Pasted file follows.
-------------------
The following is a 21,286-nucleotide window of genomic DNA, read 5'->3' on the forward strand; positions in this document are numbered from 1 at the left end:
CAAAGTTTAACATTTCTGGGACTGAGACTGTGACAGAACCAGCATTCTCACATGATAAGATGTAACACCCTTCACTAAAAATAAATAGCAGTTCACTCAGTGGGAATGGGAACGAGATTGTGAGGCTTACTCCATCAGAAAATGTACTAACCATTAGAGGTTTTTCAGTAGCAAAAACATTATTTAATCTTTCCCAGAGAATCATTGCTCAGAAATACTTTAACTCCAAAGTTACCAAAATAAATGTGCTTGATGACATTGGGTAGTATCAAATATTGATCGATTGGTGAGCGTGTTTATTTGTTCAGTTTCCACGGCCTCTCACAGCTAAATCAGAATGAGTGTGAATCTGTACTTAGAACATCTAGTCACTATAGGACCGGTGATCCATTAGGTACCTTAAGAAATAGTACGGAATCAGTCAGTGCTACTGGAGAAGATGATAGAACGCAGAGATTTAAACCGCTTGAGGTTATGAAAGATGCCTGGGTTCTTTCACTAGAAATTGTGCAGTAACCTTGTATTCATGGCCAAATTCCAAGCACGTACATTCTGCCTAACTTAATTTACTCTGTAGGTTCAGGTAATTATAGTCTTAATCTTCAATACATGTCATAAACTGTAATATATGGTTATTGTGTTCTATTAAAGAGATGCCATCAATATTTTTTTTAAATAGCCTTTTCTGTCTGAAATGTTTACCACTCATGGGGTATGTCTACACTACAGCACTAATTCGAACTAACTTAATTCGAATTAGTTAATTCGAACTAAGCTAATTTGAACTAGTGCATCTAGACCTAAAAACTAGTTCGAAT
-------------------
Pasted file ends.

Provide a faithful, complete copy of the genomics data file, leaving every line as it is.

The following is a 21,286-nucleotide window of genomic DNA, read 5'->3' on the forward strand; positions in this document are numbered from 1 at the left end:
CAAAGTTTAACATTTCTGGGACTGAGACTGTGACAGAACCAGCATTCTCACATGATAAGATGTAACACCCTTCACTAAAAATAAATAGCAGTTCACTCAGTGGGAATGGGAACGAGATTGTGAGGCTTACTCCATCAGAAAATGTACTAACCATTAGAGGTTTTTCAGTAGCAAAAACATTATTTAATCTTTCCCAGAGAATCATTGCTCAGAAATACTTTAACTCCAAAGTTACCAAAATAAATGTGCTTGATGACATTGGGTAGTATCAAATATTGATCGATTGGTGAGCGTGTTTATTTGTTCAGTTTCCACGGCCTCTCACAGCTAAATCAGAATGAGTGTGAATCTGTACTTAGAACATCTAGTCACTATAGGACCGGTGATCCATTAGGTACCTTAAGAAATAGTACGGAATCAGTCAGTGCTACTGGAGAAGATGATAGAACGCAGAGATTTAAACCGCTTGAGGTTATGAAAGATGCCTGGGTTCTTTCACTAGAAATTGTGCAGTAACCTTGTATTCATGGCCAAATTCCAAGCACGTACATTCTGCCTAACTTAATTTACTCTGTAGGTTCAGGTAATTATAGTCTTAATCTTCAATACATGTCATAAACTGTAATATATGGTTATTGTGTTCTATTAAAGAGATGCCATCAATATTTTTTTTAAATAGCCTTTTCTGTCTGAAATGTTTACCACTCATGGGGTATGTCTACACTACAGCACTAATTCGAACTAACTTAATTCGAATTAGTTAATTCGAACTAAGCTAATTTGAACTAGTGCATCTAGACCTAAAAACTAGTTCGAAT